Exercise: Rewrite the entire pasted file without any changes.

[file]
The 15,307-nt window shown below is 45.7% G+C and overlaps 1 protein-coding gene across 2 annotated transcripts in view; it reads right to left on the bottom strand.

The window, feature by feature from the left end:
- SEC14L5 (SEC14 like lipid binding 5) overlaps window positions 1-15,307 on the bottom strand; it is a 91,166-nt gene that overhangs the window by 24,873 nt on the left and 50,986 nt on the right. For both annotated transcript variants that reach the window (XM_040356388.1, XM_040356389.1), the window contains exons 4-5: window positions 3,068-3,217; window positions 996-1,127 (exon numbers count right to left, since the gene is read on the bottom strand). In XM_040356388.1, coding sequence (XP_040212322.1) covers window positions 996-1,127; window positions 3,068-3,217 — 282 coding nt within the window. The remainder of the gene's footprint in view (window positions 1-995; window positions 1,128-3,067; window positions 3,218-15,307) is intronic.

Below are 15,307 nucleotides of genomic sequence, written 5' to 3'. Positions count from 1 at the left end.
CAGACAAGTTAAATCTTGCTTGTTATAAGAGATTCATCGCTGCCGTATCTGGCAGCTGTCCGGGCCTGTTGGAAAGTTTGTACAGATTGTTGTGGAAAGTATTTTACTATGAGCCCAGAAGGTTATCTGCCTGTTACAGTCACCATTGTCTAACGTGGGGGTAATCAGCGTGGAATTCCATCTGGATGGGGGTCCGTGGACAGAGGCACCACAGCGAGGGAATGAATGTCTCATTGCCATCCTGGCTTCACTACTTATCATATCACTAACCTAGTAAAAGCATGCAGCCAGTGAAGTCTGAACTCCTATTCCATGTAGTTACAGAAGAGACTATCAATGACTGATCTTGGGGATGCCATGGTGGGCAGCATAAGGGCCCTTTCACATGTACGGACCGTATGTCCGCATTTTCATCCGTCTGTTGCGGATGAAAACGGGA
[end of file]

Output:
The 15,307-nt window shown below is 45.7% G+C and overlaps 1 protein-coding gene across 2 annotated transcripts in view; it reads right to left on the bottom strand.

The window, feature by feature from the left end:
- SEC14L5 (SEC14 like lipid binding 5) overlaps window positions 1-15,307 on the bottom strand; it is a 91,166-nt gene that overhangs the window by 24,873 nt on the left and 50,986 nt on the right. For both annotated transcript variants that reach the window (XM_040356388.1, XM_040356389.1), the window contains exons 4-5: window positions 3,068-3,217; window positions 996-1,127 (exon numbers count right to left, since the gene is read on the bottom strand). In XM_040356388.1, coding sequence (XP_040212322.1) covers window positions 996-1,127; window positions 3,068-3,217 — 282 coding nt within the window. The remainder of the gene's footprint in view (window positions 1-995; window positions 1,128-3,067; window positions 3,218-15,307) is intronic.

Below are 15,307 nucleotides of genomic sequence, written 5' to 3'. Positions count from 1 at the left end.
CAGACAAGTTAAATCTTGCTTGTTATAAGAGATTCATCGCTGCCGTATCTGGCAGCTGTCCGGGCCTGTTGGAAAGTTTGTACAGATTGTTGTGGAAAGTATTTTACTATGAGCCCAGAAGGTTATCTGCCTGTTACAGTCACCATTGTCTAACGTGGGGGTAATCAGCGTGGAATTCCATCTGGATGGGGGTCCGTGGACAGAGGCACCACAGCGAGGGAATGAATGTCTCATTGCCATCCTGGCTTCACTACTTATCATATCACTAACCTAGTAAAAGCATGCAGCCAGTGAAGTCTGAACTCCTATTCCATGTAGTTACAGAAGAGACTATCAATGACTGATCTTGGGGATGCCATGGTGGGCAGCATAAGGGCCCTTTCACATGTACGGACCGTATGTCCGCATTTTCATCCGTCTGTTGCGGATGAAAACGGGA